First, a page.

- Mental – When a US CEO needs to recharge his energy levels, he consciously seeks out conversations with employees, so he can learn something new.
- Spiritual – A technology executive turns her chair to look out the window, meditating on nature and life in the form of the oak tree that fills her view. A UK Christian Director who talks to God throughout the day.
Responses will differ from one person to another, and what could be very emotional for one person may not be so for another, so whilst it’s all relative, try to remember that it’s very real for the individual going through them. So, take time to see how your staff are being affected in particular ways, pay careful attention to how people are struggling and take appropriate actions to support them. One helpful tool to help you recognise where your staff are, is the Kubler- Ross change curve which tracks the different phases people move through when coping with change, and signals what you need to do to get each individual along and back up the other side of the curve.
Learn from others – Jeff Bezos’ open coronavirus letter to his Amazon staff uses a simple but effective 5 step structure.
- Be truthful
- Express Gratitude
- Manage Expectations
- Address the Obvious
- Show your commitment
Working from home during the coronavirus has also raised more than a few challenges, aside from the home schooling, lack of desk space, and 24/7 family life; I’ve noticed that people want to talk more before getting round to the work in hand, which has challenged me to change my own approach. I have now started replying to texts and certain emails by calling people back, because I can and it is good to talk … PS you have been warned 🙂
But many of your employees may not be used to working from home and all of them are likely to have some concerns about their jobs, salary, and the company’s future; as well as what’s going on in their lives. Adapting your style to increase the intimacy of communications that replace the normal workplace face-to-face conversations will go a long way to offer them clarity and reassurance, as well as keeping them engaged with you, their work, and the company.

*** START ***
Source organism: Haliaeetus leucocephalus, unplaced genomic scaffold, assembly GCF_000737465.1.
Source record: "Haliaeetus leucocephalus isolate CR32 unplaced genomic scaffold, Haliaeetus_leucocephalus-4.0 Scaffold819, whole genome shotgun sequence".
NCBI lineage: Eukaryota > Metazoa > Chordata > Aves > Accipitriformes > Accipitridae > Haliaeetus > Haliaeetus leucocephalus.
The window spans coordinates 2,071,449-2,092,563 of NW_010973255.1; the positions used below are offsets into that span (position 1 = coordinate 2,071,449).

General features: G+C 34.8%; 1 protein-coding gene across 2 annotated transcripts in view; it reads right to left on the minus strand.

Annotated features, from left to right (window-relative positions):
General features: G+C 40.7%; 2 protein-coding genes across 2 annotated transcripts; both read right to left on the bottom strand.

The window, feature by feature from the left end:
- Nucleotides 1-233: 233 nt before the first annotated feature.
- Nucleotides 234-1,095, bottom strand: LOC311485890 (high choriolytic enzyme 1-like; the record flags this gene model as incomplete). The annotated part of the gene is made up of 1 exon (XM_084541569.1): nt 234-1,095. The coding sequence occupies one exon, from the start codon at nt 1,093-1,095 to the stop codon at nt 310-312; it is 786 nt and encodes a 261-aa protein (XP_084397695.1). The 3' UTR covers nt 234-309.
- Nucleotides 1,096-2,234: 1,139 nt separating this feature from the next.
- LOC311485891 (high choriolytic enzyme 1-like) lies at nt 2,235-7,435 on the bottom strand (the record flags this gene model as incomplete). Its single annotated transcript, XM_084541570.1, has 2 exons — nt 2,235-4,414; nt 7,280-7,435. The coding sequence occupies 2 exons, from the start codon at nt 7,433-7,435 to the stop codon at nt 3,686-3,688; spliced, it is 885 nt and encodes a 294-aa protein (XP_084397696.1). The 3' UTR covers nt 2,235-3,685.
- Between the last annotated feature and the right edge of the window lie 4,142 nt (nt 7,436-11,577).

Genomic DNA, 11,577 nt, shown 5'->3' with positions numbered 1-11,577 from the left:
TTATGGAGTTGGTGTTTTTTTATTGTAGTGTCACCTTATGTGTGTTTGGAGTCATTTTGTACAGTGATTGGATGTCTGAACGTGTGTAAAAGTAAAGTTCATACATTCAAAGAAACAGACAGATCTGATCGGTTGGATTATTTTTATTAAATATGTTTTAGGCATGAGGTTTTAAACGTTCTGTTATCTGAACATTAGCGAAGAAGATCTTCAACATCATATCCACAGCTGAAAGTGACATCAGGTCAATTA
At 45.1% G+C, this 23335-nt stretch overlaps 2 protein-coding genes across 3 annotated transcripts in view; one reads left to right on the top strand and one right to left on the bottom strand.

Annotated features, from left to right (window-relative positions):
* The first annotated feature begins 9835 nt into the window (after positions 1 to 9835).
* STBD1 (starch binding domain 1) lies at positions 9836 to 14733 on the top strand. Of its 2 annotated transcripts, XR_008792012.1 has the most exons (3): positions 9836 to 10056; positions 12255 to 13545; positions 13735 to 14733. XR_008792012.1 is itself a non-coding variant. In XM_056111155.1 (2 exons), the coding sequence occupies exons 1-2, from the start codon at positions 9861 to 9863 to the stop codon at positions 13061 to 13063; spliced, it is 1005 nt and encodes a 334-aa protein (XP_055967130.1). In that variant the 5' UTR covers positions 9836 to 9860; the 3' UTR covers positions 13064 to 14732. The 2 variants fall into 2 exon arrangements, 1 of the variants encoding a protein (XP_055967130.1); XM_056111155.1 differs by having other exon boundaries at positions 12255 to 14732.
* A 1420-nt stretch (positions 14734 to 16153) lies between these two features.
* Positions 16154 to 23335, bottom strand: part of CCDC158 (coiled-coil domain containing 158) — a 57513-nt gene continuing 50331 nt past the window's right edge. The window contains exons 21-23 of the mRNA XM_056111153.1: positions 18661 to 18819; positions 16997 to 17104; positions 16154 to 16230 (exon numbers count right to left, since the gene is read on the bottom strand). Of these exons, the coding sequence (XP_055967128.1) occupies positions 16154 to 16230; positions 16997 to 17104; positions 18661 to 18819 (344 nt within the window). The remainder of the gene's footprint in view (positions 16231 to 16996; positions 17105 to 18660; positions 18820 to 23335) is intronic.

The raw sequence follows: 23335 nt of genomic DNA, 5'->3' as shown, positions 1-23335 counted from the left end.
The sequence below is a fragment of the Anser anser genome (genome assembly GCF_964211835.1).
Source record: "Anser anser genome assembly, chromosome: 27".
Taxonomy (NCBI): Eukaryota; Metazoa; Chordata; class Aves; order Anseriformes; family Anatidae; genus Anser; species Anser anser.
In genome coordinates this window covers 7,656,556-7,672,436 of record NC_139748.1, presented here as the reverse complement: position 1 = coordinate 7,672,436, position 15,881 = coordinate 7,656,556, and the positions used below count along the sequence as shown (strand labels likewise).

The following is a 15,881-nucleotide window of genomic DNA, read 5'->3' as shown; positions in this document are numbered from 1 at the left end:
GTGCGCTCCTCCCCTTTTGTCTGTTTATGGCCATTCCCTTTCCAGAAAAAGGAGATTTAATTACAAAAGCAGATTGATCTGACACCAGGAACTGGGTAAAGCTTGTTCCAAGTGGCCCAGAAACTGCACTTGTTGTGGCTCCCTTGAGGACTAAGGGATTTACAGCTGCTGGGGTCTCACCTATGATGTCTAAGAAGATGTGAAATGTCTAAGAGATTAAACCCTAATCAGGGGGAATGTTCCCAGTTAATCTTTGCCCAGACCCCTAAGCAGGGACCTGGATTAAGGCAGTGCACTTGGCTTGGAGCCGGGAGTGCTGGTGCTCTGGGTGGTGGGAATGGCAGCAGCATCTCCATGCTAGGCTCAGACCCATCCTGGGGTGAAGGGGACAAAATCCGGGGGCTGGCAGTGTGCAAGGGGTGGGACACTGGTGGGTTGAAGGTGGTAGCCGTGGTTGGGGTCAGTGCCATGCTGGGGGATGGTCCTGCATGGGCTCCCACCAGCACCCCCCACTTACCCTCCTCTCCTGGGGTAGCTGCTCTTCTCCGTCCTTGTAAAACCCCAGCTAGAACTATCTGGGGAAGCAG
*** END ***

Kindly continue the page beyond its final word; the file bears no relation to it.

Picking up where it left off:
And finally 5 more tips to finish with:
- Promote psychological SAFETY so people can openly discuss ideas, questions, and concerns without fear of repercussions. This allows the network of teams to make sense of the situation, and how to handle it through healthy debate.
- Keeping the TONE of your communications in-line with your culture, values and employee value proposition will give a sense of authenticity and build a feeling of safety and trust.
- Continually collect INFORMATION as the crisis unfolds and identify the potential impact on your people within your organisation – then update and consider its value communicating.
- Promote COMMUNITY involvement – helping others is a great way to improve well-being and reduce stress, and as we’ve witnessed in a crisis, people look for ways to contribute. It’s important to rebuild a common social identity and a sense of belonging based on shared values, norms, and habits.
- Become more aware of YOURSELF – develop the ability to recognise your emotions, and the warning flags. Stay calm don’t allow them to dictate your mood and behaviour, and regardless of what’s going on around you, choose to focus on what you can influence and ignore the other stuff – And if you can manage to do all that you’ll be in a great position to lead.
“People will forget what you said, they will forget what you did,
but people will never forget how you made them feel”